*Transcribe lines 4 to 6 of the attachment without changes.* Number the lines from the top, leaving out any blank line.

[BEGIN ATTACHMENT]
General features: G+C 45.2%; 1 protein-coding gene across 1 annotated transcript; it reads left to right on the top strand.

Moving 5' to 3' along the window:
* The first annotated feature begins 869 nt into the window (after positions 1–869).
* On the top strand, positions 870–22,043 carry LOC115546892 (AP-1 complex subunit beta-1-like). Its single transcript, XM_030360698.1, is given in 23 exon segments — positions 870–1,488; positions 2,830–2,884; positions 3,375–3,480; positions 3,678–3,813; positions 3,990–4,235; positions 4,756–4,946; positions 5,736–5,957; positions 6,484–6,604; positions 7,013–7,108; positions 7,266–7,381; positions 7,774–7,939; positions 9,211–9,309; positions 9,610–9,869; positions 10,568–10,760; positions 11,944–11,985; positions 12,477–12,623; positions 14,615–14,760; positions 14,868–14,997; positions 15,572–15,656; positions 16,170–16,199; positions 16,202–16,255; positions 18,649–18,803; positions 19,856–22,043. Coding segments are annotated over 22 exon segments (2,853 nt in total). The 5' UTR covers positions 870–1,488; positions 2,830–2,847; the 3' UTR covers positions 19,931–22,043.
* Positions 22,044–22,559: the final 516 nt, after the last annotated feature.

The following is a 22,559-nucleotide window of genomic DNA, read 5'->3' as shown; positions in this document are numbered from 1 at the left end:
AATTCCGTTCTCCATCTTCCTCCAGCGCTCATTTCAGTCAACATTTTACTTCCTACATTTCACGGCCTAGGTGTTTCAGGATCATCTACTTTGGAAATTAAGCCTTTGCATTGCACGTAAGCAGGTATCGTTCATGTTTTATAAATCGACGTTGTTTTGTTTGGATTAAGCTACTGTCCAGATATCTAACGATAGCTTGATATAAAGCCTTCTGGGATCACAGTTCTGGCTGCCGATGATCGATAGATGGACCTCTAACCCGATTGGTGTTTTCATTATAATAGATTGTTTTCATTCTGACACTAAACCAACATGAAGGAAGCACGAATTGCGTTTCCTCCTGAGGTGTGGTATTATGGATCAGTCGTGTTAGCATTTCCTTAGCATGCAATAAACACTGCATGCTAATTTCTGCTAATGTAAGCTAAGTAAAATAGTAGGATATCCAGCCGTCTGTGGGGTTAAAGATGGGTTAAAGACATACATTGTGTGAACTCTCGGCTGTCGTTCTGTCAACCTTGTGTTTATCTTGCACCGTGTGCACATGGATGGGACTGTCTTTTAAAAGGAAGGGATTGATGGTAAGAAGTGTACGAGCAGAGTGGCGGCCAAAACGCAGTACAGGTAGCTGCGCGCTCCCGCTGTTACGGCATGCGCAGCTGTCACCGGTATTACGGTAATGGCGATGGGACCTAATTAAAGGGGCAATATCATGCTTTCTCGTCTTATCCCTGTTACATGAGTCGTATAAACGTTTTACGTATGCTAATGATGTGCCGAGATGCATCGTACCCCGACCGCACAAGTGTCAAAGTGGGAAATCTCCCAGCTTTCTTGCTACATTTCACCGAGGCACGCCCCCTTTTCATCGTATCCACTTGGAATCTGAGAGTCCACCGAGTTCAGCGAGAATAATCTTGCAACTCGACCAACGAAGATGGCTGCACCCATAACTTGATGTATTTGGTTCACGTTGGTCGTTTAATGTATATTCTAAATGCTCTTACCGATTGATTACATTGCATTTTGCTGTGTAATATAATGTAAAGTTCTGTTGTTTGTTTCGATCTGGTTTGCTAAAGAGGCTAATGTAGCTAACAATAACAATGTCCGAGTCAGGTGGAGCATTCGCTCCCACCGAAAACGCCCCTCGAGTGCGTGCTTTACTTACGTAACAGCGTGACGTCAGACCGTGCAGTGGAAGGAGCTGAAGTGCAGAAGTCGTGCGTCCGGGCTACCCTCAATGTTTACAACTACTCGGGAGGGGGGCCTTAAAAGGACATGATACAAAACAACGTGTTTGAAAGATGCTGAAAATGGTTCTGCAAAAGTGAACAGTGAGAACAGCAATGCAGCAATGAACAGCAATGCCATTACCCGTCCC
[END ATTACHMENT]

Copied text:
* On the top strand, positions 870–22,043 carry LOC115546892 (AP-1 complex subunit beta-1-like). Its single transcript, XM_030360698.1, is given in 23 exon segments — positions 870–1,488; positions 2,830–2,884; positions 3,375–3,480; positions 3,678–3,813; positions 3,990–4,235; positions 4,756–4,946; positions 5,736–5,957; positions 6,484–6,604; positions 7,013–7,108; positions 7,266–7,381; positions 7,774–7,939; positions 9,211–9,309; positions 9,610–9,869; positions 10,568–10,760; positions 11,944–11,985; positions 12,477–12,623; positions 14,615–14,760; positions 14,868–14,997; positions 15,572–15,656; positions 16,170–16,199; positions 16,202–16,255; positions 18,649–18,803; positions 19,856–22,043. Coding segments are annotated over 22 exon segments (2,853 nt in total). The 5' UTR covers positions 870–1,488; positions 2,830–2,847; the 3' UTR covers positions 19,931–22,043.
* Positions 22,044–22,559: the final 516 nt, after the last annotated feature.

The following is a 22,559-nucleotide window of genomic DNA, read 5'->3' as shown; positions in this document are numbered from 1 at the left end: